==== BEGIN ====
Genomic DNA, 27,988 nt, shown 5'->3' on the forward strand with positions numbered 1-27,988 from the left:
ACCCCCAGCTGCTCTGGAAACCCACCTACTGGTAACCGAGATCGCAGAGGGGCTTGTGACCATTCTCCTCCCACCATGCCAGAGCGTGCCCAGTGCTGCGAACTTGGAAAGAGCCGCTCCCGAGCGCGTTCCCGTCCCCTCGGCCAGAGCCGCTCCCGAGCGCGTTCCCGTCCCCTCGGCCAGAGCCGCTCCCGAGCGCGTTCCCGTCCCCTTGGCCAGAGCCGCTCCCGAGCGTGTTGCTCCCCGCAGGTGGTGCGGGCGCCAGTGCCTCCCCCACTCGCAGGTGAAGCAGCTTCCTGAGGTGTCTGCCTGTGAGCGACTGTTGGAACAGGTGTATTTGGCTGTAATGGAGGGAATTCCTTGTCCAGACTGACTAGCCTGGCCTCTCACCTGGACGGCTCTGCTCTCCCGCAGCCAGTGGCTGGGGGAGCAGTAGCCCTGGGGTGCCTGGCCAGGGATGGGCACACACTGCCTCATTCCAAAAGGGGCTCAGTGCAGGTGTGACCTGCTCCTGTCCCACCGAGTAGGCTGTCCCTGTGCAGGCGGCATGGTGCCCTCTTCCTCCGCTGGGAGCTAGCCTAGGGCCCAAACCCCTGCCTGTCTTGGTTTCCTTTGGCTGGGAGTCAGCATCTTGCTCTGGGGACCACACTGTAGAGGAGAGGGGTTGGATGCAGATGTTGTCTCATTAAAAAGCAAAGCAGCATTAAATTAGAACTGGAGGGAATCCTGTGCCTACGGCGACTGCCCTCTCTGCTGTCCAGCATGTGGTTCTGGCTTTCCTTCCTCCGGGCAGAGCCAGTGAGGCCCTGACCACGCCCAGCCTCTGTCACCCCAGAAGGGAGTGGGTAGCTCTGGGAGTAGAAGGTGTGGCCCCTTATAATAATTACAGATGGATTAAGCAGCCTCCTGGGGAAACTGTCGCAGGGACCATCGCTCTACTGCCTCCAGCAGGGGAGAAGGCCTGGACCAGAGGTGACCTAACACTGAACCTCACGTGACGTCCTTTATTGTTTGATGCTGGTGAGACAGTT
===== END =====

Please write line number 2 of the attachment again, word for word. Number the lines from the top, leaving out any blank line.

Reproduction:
ACCCCCAGCTGCTCTGGAAACCCACCTACTGGTAACCGAGATCGCAGAGGGGCTTGTGACCATTCTCCTCCCACCATGCCAGAGCGTGCCCAGTGCTGCGAACTTGGAAAGAGCCGCTCCCGAGCGCGTTCCCGTCCCCTCGGCCAGAGCCGCTCCCGAGCGCGTTCCCGTCCCCTCGGCCAGAGCCGCTCCCGAGCGCGTTCCCGTCCCCTTGGCCAGAGCCGCTCCCGAGCGTGTTGCTCCCCGCAGGTGGTGCGGGCGCCAGTGCCTCCCCCACTCGCAGGTGAAGCAGCTTCCTGAGGTGTCTGCCTGTGAGCGACTGTTGGAACAGGTGTATTTGGCTGTAATGGAGGGAATTCCTTGTCCAGACTGACTAGCCTGGCCTCTCACCTGGACGGCTCTGCTCTCCCGCAGCCAGTGGCTGGGGGAGCAGTAGCCCTGGGGTGCCTGGCCAGGGATGGGCACACACTGCCTCATTCCAAAAGGGGCTCAGTGCAGGTGTGACCTGCTCCTGTCCCACCGAGTAGGCTGTCCCTGTGCAGGCGGCATGGTGCCCTCTTCCTCCGCTGGGAGCTAGCCTAGGGCCCAAACCCCTGCCTGTCTTGGTTTCCTTTGGCTGGGAGTCAGCATCTTGCTCTGGGGACCACACTGTAGAGGAGAGGGGTTGGATGCAGATGTTGTCTCATTAAAAAGCAAAGCAGCATTAAATTAGAACTGGAGGGAATCCTGTGCCTACGGCGACTGCCCTCTCTGCTGTCCAGCATGTGGTTCTGGCTTTCCTTCCTCCGGGCAGAGCCAGTGAGGCCCTGACCACGCCCAGCCTCTGTCACCCCAGAAGGGAGTGGGTAGCTCTGGGAGTAGAAGGTGTGGCCCCTTATAATAATTACAGATGGATTAAGCAGCCTCCTGGGGAAACTGTCGCAGGGACCATCGCTCTACTGCCTCCAGCAGGGGAGAAGGCCTGGACCAGAGGTGACCTAACACTGAACCTCACGTGACGTCCTTTATTGTTTGATGCTGGTGAGACAGTT